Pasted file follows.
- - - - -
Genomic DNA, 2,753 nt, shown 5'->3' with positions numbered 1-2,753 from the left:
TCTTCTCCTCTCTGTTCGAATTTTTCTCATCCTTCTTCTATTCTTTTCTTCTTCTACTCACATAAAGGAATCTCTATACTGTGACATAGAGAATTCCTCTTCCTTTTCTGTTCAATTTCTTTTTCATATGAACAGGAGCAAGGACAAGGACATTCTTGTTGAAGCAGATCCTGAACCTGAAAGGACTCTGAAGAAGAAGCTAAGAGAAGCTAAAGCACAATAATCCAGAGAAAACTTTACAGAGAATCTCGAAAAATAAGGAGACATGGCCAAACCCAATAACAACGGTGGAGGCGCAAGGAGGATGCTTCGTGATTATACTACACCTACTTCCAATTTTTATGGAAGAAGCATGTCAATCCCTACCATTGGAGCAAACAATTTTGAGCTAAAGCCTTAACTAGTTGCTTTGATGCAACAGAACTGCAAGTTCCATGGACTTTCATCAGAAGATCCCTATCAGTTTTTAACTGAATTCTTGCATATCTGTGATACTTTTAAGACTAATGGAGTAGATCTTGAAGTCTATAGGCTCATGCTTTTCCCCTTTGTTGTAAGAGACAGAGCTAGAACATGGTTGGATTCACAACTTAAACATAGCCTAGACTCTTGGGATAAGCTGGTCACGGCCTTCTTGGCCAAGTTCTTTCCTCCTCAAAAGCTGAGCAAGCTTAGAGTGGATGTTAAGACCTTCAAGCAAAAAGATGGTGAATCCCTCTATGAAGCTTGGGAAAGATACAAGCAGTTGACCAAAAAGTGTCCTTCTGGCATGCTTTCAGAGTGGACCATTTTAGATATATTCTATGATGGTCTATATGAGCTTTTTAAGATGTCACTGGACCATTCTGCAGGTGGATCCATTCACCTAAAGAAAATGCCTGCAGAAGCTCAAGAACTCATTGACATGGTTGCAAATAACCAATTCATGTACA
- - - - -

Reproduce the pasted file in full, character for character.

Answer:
Genomic DNA, 2,753 nt, shown 5'->3' with positions numbered 1-2,753 from the left:
TCTTCTCCTCTCTGTTCGAATTTTTCTCATCCTTCTTCTATTCTTTTCTTCTTCTACTCACATAAAGGAATCTCTATACTGTGACATAGAGAATTCCTCTTCCTTTTCTGTTCAATTTCTTTTTCATATGAACAGGAGCAAGGACAAGGACATTCTTGTTGAAGCAGATCCTGAACCTGAAAGGACTCTGAAGAAGAAGCTAAGAGAAGCTAAAGCACAATAATCCAGAGAAAACTTTACAGAGAATCTCGAAAAATAAGGAGACATGGCCAAACCCAATAACAACGGTGGAGGCGCAAGGAGGATGCTTCGTGATTATACTACACCTACTTCCAATTTTTATGGAAGAAGCATGTCAATCCCTACCATTGGAGCAAACAATTTTGAGCTAAAGCCTTAACTAGTTGCTTTGATGCAACAGAACTGCAAGTTCCATGGACTTTCATCAGAAGATCCCTATCAGTTTTTAACTGAATTCTTGCATATCTGTGATACTTTTAAGACTAATGGAGTAGATCTTGAAGTCTATAGGCTCATGCTTTTCCCCTTTGTTGTAAGAGACAGAGCTAGAACATGGTTGGATTCACAACTTAAACATAGCCTAGACTCTTGGGATAAGCTGGTCACGGCCTTCTTGGCCAAGTTCTTTCCTCCTCAAAAGCTGAGCAAGCTTAGAGTGGATGTTAAGACCTTCAAGCAAAAAGATGGTGAATCCCTCTATGAAGCTTGGGAAAGATACAAGCAGTTGACCAAAAAGTGTCCTTCTGGCATGCTTTCAGAGTGGACCATTTTAGATATATTCTATGATGGTCTATATGAGCTTTTTAAGATGTCACTGGACCATTCTGCAGGTGGATCCATTCACCTAAAGAAAATGCCTGCAGAAGCTCAAGAACTCATTGACATGGTTGCAAATAACCAATTCATGTACA